The book has been described as a “hilarious sex-positive teen rom-com about the complexities of first loves, first hookups, and first heartbreaks.” I listened to the audiobook version and, I gotta say, that’s a pretty accurate description. It’s instantly relatable and funny and down-to-earth and just fun. I’m curious how much of it is autobiographical?
First of all, thank you so much for listening! Isn’t the narrator, Mark Sanderlin, incredible? I think he did such a great job capturing Jay’s energy. As for how much is autobiographical, there are a few seeds from my real life that started Jay’s journey. We were both the only out queer kid at our rural eastern Washington high school, and while I didn’t have a list/gay agenda of all the things I wanted to do when I finally met another gay person, I did have a diary where I detailed everything I wanted to do romantically and physically. But from there, other than the fact my gay awakening was also in Seattle, our stories really diverge. For starters, I ended up throwing my diary away before I came out because I was afraid someone would find it and out me before I was ready. So in this story I wanted to embrace Jay’s gay agenda and his hopes and dreams and make it all about queer joy and feeling the magic of finally getting to be your gay self when you’ve been physically separated from the LGBTQ+ community your whole life.
As you just mentioned, in the book, Jay creates a list of things that make up his gay agenda. What are five things on your own personal gay agenda?
Ohmigawd I love this! Okay so here we go:
1. Continue to make novels with queer main characters for the rest of time.
2. Keep having relationship milestones with my husband. We just hit ten years together, four of them married, and this is the love story I was told could never happen as a kid, so it’s just so heart-boosting every time we hit another year together.
3. Like, really truly learn how to do eye makeup (I’m getting better, but I need to get good).
4. Be one of the first genderqueer panelists on a daytime table talk show.
5. Get kicked by Kylie on the other side of my face so my soul is cosmically and diva-ly balanced.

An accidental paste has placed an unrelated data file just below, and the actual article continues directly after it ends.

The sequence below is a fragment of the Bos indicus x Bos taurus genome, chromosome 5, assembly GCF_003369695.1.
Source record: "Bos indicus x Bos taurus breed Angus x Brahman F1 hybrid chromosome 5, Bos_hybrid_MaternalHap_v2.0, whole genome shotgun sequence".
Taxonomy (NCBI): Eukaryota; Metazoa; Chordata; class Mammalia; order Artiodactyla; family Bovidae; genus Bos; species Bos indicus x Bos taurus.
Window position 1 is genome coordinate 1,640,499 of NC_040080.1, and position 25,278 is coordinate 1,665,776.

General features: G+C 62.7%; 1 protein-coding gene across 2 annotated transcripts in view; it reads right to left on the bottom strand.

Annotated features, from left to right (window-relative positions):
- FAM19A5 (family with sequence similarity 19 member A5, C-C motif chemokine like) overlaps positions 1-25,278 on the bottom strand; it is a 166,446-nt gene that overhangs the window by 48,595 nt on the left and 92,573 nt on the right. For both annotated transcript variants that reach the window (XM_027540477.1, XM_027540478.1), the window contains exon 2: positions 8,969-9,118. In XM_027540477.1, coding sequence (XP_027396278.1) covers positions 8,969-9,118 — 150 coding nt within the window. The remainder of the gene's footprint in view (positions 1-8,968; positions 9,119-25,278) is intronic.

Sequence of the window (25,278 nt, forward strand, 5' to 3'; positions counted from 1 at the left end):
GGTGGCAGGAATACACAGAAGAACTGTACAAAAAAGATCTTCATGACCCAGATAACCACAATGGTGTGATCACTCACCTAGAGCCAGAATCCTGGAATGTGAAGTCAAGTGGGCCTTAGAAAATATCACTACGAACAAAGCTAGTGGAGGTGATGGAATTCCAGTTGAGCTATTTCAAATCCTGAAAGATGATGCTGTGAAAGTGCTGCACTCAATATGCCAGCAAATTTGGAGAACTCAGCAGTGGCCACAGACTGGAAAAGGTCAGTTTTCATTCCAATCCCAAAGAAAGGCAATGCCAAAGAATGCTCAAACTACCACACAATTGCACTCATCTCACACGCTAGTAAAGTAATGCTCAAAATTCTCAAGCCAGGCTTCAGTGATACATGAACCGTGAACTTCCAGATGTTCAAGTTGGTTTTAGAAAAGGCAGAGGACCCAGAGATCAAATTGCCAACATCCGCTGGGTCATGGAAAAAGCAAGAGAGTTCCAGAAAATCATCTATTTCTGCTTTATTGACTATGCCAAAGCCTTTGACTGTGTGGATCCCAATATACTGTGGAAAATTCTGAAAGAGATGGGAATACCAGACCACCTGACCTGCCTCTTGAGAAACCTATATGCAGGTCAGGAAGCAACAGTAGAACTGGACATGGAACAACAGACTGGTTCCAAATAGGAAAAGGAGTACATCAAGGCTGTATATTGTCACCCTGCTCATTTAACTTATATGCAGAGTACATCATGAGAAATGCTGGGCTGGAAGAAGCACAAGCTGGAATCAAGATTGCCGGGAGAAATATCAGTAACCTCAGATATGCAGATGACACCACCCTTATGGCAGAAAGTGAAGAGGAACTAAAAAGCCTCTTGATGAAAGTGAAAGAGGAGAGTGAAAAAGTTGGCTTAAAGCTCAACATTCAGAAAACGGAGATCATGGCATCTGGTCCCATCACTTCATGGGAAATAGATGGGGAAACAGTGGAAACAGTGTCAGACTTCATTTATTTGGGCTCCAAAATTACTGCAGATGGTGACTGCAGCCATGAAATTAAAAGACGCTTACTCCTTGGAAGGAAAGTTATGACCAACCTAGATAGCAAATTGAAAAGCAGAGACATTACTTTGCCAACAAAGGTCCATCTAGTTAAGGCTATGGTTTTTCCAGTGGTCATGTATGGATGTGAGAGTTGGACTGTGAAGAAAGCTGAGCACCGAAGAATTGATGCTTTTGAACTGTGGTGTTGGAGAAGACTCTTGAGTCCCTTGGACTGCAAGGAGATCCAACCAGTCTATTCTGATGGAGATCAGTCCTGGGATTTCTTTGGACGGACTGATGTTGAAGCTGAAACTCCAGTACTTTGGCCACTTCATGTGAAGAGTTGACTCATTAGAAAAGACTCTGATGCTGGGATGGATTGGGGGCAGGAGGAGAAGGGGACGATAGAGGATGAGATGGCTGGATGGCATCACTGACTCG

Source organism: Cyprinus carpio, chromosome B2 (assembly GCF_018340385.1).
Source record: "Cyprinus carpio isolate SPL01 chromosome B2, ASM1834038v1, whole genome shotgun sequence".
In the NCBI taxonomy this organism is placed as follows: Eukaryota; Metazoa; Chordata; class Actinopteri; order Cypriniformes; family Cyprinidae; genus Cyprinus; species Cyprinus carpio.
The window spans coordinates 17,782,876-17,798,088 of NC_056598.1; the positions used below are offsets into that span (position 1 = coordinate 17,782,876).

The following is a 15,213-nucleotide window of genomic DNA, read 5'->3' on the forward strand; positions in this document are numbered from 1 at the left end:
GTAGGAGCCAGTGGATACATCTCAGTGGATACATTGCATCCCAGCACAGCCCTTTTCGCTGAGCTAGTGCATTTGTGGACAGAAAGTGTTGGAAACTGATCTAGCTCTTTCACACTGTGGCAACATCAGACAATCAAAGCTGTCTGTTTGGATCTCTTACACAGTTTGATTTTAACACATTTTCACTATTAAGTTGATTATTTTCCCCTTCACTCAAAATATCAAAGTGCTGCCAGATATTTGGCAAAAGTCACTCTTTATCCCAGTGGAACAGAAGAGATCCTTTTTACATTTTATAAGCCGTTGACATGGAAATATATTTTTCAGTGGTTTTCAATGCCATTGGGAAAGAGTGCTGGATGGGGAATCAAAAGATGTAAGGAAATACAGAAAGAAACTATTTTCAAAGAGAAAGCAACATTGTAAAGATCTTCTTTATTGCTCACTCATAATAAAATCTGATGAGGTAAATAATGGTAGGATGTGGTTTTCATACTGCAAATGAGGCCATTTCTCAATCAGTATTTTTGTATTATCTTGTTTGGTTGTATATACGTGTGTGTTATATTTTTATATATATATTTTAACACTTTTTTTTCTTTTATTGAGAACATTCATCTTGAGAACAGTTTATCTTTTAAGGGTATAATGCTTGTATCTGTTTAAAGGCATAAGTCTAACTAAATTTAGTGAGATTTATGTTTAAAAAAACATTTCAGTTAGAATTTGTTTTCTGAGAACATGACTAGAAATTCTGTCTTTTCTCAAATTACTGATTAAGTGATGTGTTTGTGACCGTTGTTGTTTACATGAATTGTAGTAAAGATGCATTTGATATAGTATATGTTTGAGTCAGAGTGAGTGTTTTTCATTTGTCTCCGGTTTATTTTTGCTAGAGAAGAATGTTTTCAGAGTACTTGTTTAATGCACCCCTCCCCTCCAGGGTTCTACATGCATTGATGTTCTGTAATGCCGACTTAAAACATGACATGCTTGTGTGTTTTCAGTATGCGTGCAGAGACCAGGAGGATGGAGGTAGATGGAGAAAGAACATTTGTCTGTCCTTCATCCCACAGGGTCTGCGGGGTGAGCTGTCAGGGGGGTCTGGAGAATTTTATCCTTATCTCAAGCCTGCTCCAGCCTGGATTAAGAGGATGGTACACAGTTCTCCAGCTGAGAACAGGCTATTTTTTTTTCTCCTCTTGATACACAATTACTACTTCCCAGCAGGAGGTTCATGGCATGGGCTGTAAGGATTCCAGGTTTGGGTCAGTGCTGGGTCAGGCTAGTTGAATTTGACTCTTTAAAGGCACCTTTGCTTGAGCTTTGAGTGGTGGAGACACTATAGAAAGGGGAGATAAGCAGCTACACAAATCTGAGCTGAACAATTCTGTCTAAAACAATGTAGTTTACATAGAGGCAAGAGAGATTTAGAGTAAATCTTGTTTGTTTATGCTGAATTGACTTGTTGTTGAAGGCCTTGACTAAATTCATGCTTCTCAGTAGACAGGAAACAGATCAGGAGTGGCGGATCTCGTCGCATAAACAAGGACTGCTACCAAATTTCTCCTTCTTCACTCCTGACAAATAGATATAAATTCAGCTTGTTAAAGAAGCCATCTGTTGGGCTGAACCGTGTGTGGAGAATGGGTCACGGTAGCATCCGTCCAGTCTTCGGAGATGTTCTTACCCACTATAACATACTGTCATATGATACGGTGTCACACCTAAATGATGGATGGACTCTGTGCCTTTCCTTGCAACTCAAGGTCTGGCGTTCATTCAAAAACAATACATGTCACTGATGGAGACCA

You identify as a “genderqueer mermaid.” When did you first start embracing your genderqueer identity? How did your family respond?
I didn’t really unlock my genderqueerness until two years ago when I turned 32. I came out my senior year in high school, and then after moving to the gay paradise of Weho in my early twenties, I thought everything would be rainbows and roses from there. But I still felt so unsure of my personhood, and realized the more I tried to fit into the mold of “perfect gay man”, the worse I felt about myself. But when I started embracing my femininity inwardly and outwardly, I finally felt like me. And it’s that femininity, plus a few heart things that are for me, that helped me discover genderqueer was the term that best describes me. My family has been so supportive, and it’s been great that the people closest to me in my life see how much more me I am by expressing this part of my gender.
A while ago you posted a side-by-side photo of yourself from 2009 and 2019 to Instagram along with the caption, “I look exactly the same.” When you look at the photo of that person from over a decade ago, what do you see today? And what would you like to say to him with 10+ years of hindsight?
I look at 2009-me and see a person who was so insecure and looking for validation in all the wrong ways. I needed people to say they liked/loved/wanted me because I didn’t like/love/want myself. I felt like I was trying to be what society—both straight and queer—said a gay, biologically-male person should be, and so much of that did not connect to what was in my heart. On the flip side, I look at 2009-me and I’m so proud of how far I’ve come and can appreciate my journey and respect that I still don’t have everything 100% figured out. So I’d say to me-10-years-ago, “Just breathe, lady.” Explore the parts of yourself that you’ve been afraid to let loose, grow your hair out now, stop worrying about dating people who only care if you’re masc (spoiler: you’re not!), throw on a pair of heels and just bask in your femme-self.
Last question: What’s something about yourself that many people don’t know?
I pretty much stopped reading in high school unless it was for school. I think a lot of people assume that authors always read their entire life. I read like the wind from about 7-13, but after that, I stopped until my mid-twenties. I think it had something to do with not seeing myself in books, only seeing straight characters, and even before I acknowledged to myself that I was gay, I was not connecting with these protagonists. Which is all to say, representation matters! Yay!